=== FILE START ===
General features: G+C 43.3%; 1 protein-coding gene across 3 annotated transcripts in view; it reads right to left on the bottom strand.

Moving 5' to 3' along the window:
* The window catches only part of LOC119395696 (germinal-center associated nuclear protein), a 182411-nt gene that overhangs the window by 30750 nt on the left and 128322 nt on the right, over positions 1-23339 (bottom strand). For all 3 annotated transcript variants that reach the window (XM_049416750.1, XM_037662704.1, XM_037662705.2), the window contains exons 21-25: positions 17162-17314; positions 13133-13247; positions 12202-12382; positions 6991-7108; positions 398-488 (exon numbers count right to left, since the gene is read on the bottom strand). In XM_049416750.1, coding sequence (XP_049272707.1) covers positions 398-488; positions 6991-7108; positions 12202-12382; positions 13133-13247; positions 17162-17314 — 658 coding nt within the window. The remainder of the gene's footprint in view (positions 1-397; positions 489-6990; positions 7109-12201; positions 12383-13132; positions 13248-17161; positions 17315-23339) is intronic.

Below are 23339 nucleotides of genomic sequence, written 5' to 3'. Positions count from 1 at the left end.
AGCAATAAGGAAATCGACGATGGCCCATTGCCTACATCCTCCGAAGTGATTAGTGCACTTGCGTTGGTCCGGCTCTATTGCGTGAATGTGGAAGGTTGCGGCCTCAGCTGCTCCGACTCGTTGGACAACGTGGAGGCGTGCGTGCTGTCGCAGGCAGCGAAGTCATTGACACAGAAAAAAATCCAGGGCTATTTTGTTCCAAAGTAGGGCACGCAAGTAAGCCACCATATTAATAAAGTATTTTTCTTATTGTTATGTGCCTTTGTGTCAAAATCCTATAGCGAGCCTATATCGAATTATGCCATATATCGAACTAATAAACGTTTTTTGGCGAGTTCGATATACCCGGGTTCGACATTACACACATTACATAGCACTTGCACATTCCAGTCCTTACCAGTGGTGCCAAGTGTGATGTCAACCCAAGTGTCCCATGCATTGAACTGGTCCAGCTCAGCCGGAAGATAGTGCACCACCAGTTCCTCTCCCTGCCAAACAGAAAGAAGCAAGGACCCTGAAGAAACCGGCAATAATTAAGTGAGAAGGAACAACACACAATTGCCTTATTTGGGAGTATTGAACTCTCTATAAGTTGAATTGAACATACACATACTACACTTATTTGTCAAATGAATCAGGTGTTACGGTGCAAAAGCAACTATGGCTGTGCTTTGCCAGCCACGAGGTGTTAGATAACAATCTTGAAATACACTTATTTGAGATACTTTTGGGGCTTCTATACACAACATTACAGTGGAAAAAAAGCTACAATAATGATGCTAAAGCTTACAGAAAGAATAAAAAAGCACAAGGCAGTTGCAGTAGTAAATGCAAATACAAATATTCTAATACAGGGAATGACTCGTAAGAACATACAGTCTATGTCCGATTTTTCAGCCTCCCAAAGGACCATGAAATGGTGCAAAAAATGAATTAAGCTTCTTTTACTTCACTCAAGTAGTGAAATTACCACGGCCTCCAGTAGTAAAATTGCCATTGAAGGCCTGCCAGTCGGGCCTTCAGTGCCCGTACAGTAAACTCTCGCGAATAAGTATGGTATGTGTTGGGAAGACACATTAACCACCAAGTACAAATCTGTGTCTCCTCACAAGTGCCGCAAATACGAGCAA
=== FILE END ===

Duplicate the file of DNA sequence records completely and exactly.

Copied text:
General features: G+C 43.3%; 1 protein-coding gene across 3 annotated transcripts in view; it reads right to left on the bottom strand.

Moving 5' to 3' along the window:
* The window catches only part of LOC119395696 (germinal-center associated nuclear protein), a 182411-nt gene that overhangs the window by 30750 nt on the left and 128322 nt on the right, over positions 1-23339 (bottom strand). For all 3 annotated transcript variants that reach the window (XM_049416750.1, XM_037662704.1, XM_037662705.2), the window contains exons 21-25: positions 17162-17314; positions 13133-13247; positions 12202-12382; positions 6991-7108; positions 398-488 (exon numbers count right to left, since the gene is read on the bottom strand). In XM_049416750.1, coding sequence (XP_049272707.1) covers positions 398-488; positions 6991-7108; positions 12202-12382; positions 13133-13247; positions 17162-17314 — 658 coding nt within the window. The remainder of the gene's footprint in view (positions 1-397; positions 489-6990; positions 7109-12201; positions 12383-13132; positions 13248-17161; positions 17315-23339) is intronic.

Below are 23339 nucleotides of genomic sequence, written 5' to 3'. Positions count from 1 at the left end.
AGCAATAAGGAAATCGACGATGGCCCATTGCCTACATCCTCCGAAGTGATTAGTGCACTTGCGTTGGTCCGGCTCTATTGCGTGAATGTGGAAGGTTGCGGCCTCAGCTGCTCCGACTCGTTGGACAACGTGGAGGCGTGCGTGCTGTCGCAGGCAGCGAAGTCATTGACACAGAAAAAAATCCAGGGCTATTTTGTTCCAAAGTAGGGCACGCAAGTAAGCCACCATATTAATAAAGTATTTTTCTTATTGTTATGTGCCTTTGTGTCAAAATCCTATAGCGAGCCTATATCGAATTATGCCATATATCGAACTAATAAACGTTTTTTGGCGAGTTCGATATACCCGGGTTCGACATTACACACATTACATAGCACTTGCACATTCCAGTCCTTACCAGTGGTGCCAAGTGTGATGTCAACCCAAGTGTCCCATGCATTGAACTGGTCCAGCTCAGCCGGAAGATAGTGCACCACCAGTTCCTCTCCCTGCCAAACAGAAAGAAGCAAGGACCCTGAAGAAACCGGCAATAATTAAGTGAGAAGGAACAACACACAATTGCCTTATTTGGGAGTATTGAACTCTCTATAAGTTGAATTGAACATACACATACTACACTTATTTGTCAAATGAATCAGGTGTTACGGTGCAAAAGCAACTATGGCTGTGCTTTGCCAGCCACGAGGTGTTAGATAACAATCTTGAAATACACTTATTTGAGATACTTTTGGGGCTTCTATACACAACATTACAGTGGAAAAAAAGCTACAATAATGATGCTAAAGCTTACAGAAAGAATAAAAAAGCACAAGGCAGTTGCAGTAGTAAATGCAAATACAAATATTCTAATACAGGGAATGACTCGTAAGAACATACAGTCTATGTCCGATTTTTCAGCCTCCCAAAGGACCATGAAATGGTGCAAAAAATGAATTAAGCTTCTTTTACTTCACTCAAGTAGTGAAATTACCACGGCCTCCAGTAGTAAAATTGCCATTGAAGGCCTGCCAGTCGGGCCTTCAGTGCCCGTACAGTAAACTCTCGCGAATAAGTATGGTATGTGTTGGGAAGACACATTAACCACCAAGTACAAATCTGTGTCTCCTCACAAGTGCCGCAAATACGAGCAA